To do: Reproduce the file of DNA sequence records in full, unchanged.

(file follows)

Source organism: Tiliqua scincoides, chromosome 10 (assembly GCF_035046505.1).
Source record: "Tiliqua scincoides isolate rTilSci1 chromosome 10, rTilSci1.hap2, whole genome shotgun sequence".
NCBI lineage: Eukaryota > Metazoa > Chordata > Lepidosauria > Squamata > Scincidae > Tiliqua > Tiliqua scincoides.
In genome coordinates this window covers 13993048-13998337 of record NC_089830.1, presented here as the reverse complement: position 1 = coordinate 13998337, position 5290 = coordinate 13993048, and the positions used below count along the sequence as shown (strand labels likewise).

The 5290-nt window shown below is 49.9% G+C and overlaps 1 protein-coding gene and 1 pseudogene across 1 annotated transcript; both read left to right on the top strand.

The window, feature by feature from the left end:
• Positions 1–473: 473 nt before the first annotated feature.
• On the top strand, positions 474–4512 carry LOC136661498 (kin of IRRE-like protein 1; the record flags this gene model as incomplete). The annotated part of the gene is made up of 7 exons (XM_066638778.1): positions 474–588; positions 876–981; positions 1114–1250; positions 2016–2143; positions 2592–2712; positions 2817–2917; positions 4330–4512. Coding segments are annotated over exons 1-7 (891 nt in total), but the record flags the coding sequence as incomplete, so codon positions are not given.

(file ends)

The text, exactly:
Source organism: Tiliqua scincoides, chromosome 10 (assembly GCF_035046505.1).
Source record: "Tiliqua scincoides isolate rTilSci1 chromosome 10, rTilSci1.hap2, whole genome shotgun sequence".
NCBI lineage: Eukaryota > Metazoa > Chordata > Lepidosauria > Squamata > Scincidae > Tiliqua > Tiliqua scincoides.
In genome coordinates this window covers 13993048-13998337 of record NC_089830.1, presented here as the reverse complement: position 1 = coordinate 13998337, position 5290 = coordinate 13993048, and the positions used below count along the sequence as shown (strand labels likewise).

The 5290-nt window shown below is 49.9% G+C and overlaps 1 protein-coding gene and 1 pseudogene across 1 annotated transcript; both read left to right on the top strand.

The window, feature by feature from the left end:
• Positions 1–473: 473 nt before the first annotated feature.
• On the top strand, positions 474–4512 carry LOC136661498 (kin of IRRE-like protein 1; the record flags this gene model as incomplete). The annotated part of the gene is made up of 7 exons (XM_066638778.1): positions 474–588; positions 876–981; positions 1114–1250; positions 2016–2143; positions 2592–2712; positions 2817–2917; positions 4330–4512. Coding segments are annotated over exons 1-7 (891 nt in total), but the record flags the coding sequence as incomplete, so codon positions are not given.